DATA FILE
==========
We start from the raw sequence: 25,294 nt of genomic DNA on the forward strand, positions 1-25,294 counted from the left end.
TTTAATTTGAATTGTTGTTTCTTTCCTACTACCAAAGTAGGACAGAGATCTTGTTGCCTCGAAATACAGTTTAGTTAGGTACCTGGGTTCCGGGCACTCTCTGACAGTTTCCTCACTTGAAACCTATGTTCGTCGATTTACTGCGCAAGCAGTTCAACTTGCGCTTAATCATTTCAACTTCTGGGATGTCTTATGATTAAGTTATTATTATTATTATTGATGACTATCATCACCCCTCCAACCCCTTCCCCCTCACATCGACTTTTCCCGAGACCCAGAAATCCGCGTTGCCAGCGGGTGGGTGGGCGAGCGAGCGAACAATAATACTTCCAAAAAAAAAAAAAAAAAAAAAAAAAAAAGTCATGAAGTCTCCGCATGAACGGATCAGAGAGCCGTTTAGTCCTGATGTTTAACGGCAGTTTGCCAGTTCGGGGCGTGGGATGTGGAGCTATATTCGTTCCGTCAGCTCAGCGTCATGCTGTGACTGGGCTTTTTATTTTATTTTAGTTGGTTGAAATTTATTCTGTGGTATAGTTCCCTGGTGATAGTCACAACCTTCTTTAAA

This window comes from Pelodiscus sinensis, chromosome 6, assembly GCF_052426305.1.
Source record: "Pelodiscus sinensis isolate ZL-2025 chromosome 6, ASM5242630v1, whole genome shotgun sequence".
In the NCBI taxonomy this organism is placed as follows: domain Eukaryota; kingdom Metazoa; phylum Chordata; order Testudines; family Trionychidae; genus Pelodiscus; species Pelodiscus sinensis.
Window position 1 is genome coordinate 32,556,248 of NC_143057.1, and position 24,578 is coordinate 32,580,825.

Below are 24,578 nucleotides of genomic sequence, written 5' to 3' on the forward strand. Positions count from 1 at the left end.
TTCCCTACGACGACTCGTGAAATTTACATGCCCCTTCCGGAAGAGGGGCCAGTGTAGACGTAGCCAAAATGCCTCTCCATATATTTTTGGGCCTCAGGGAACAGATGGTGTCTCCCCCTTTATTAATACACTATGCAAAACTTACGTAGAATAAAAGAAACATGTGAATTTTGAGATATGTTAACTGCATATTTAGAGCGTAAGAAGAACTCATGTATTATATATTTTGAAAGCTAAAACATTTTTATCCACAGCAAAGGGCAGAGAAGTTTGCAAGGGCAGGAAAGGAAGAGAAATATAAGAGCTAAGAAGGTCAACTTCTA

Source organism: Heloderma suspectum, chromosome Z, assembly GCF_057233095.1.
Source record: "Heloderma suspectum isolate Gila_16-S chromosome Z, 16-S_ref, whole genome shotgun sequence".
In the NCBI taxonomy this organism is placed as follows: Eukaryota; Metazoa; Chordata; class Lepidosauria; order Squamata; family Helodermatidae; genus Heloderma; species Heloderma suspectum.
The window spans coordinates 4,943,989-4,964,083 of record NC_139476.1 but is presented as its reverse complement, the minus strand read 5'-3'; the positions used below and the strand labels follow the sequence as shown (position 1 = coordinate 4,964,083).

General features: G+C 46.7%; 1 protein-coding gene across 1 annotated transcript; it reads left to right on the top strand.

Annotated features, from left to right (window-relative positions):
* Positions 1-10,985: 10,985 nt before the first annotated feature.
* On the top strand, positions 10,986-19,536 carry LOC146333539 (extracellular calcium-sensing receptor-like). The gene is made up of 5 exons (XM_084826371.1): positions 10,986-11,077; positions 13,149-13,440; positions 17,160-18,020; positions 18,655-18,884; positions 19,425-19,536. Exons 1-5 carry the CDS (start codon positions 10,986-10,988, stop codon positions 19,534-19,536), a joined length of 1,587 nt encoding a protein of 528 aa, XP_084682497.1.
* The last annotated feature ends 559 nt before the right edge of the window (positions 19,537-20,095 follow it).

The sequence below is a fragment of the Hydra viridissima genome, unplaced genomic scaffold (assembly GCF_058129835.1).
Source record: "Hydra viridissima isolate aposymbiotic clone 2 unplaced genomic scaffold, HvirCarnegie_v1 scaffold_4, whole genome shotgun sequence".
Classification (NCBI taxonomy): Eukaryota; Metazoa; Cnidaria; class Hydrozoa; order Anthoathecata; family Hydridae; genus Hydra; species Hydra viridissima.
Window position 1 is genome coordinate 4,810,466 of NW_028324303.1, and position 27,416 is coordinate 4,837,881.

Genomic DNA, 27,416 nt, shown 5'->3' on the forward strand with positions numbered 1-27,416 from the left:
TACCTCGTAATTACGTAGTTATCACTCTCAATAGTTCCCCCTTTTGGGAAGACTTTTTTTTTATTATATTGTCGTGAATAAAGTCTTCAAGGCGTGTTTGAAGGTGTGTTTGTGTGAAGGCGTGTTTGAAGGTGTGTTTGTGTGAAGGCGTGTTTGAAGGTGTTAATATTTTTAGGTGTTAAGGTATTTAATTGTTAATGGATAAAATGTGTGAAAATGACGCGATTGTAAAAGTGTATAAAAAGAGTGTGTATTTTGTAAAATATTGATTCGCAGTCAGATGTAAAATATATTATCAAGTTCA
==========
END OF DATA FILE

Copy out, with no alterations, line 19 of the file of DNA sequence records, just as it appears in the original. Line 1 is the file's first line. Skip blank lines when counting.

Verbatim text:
Source record: "Hydra viridissima isolate aposymbiotic clone 2 unplaced genomic scaffold, HvirCarnegie_v1 scaffold_4, whole genome shotgun sequence".